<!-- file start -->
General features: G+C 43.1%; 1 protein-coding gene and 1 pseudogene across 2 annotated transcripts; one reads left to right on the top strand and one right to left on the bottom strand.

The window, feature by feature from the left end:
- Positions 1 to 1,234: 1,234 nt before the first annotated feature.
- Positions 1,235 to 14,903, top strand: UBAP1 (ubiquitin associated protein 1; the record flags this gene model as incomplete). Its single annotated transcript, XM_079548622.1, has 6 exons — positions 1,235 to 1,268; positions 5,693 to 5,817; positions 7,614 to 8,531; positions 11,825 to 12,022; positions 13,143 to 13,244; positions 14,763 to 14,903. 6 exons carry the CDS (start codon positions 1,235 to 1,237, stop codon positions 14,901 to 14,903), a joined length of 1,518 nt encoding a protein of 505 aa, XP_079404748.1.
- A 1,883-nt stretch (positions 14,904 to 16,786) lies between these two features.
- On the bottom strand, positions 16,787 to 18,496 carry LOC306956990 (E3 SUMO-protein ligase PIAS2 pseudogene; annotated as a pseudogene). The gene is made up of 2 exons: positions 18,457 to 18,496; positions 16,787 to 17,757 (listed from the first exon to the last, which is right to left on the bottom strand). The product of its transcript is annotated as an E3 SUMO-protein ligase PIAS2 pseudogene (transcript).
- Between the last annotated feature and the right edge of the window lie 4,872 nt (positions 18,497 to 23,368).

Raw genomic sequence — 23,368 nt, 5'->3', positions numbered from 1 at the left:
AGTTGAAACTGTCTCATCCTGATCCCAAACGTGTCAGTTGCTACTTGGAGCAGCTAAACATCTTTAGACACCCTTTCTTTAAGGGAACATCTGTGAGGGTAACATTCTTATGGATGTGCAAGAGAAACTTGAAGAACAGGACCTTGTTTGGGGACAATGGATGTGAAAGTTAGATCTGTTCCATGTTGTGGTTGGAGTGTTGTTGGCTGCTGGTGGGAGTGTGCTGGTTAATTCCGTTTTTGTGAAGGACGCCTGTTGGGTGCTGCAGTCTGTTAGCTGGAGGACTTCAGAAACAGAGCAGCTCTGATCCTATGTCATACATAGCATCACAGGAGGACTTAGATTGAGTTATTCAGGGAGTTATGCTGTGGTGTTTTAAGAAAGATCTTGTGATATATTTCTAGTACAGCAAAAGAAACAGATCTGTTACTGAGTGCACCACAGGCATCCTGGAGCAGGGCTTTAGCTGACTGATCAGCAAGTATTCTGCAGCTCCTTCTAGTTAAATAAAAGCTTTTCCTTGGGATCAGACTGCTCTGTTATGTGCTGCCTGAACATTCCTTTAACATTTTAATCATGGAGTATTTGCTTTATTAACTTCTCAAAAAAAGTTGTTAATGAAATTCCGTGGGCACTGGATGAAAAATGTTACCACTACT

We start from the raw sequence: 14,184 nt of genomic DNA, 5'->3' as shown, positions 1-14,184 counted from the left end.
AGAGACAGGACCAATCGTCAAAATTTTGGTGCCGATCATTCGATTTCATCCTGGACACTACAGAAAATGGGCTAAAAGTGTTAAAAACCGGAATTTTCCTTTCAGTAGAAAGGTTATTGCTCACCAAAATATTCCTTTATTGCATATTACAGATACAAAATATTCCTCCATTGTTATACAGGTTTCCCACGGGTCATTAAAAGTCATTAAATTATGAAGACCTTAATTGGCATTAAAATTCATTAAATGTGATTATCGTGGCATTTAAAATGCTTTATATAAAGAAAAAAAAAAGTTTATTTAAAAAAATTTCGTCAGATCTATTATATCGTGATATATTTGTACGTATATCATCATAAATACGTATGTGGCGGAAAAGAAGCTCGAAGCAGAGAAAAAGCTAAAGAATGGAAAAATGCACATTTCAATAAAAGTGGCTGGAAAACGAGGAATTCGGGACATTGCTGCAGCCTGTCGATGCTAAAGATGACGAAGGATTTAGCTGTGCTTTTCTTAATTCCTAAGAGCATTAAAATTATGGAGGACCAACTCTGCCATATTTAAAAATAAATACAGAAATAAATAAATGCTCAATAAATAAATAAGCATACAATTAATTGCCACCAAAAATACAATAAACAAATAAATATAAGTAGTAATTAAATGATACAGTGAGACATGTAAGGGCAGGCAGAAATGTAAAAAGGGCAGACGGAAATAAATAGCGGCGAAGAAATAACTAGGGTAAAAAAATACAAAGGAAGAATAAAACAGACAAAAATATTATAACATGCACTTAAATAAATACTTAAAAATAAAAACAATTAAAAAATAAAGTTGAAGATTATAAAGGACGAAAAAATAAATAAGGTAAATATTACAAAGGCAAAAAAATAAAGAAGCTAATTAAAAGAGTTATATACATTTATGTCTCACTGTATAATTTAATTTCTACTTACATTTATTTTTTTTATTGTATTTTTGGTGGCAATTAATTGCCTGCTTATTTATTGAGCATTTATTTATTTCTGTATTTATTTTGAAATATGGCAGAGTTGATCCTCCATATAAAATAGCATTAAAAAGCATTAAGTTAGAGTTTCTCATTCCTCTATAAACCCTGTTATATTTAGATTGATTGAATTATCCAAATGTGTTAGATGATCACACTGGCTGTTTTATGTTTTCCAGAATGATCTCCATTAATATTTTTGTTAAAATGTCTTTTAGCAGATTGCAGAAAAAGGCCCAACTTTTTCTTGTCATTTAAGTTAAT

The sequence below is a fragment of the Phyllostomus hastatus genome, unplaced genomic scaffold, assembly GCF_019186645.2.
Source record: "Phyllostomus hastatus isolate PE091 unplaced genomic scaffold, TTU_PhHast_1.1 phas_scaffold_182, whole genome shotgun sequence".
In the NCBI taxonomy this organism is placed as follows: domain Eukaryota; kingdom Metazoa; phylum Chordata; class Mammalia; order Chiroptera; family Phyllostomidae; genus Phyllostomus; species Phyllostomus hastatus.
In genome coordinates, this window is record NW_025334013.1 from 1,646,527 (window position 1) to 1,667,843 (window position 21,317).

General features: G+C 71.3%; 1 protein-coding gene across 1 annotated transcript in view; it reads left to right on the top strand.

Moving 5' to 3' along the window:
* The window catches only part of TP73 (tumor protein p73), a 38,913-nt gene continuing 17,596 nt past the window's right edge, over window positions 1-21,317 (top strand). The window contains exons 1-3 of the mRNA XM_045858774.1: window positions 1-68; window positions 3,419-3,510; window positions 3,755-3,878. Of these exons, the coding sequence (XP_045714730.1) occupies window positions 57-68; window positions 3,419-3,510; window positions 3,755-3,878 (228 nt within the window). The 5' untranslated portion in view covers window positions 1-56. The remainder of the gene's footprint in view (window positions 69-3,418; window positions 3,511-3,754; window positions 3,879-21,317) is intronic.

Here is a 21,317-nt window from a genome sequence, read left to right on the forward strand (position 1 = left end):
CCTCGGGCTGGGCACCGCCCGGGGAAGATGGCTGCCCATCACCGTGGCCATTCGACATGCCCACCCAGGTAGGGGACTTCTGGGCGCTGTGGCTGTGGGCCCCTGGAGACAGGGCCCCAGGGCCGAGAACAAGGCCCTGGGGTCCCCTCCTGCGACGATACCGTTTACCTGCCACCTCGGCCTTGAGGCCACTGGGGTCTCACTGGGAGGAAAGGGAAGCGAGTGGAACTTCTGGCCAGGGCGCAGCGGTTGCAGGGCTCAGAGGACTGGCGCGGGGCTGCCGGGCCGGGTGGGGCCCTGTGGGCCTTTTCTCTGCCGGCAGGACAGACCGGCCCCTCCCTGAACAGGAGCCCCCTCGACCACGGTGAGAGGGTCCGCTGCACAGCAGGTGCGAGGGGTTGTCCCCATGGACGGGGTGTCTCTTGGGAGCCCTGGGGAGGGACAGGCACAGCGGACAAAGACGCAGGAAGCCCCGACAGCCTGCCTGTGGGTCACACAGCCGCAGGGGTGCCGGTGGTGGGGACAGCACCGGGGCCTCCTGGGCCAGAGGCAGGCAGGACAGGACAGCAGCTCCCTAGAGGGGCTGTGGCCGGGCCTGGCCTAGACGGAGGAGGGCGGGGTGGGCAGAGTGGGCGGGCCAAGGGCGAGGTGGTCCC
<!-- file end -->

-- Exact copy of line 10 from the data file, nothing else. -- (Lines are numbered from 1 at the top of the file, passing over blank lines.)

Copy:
We start from the raw sequence: 14,184 nt of genomic DNA, 5'->3' as shown, positions 1-14,184 counted from the left end.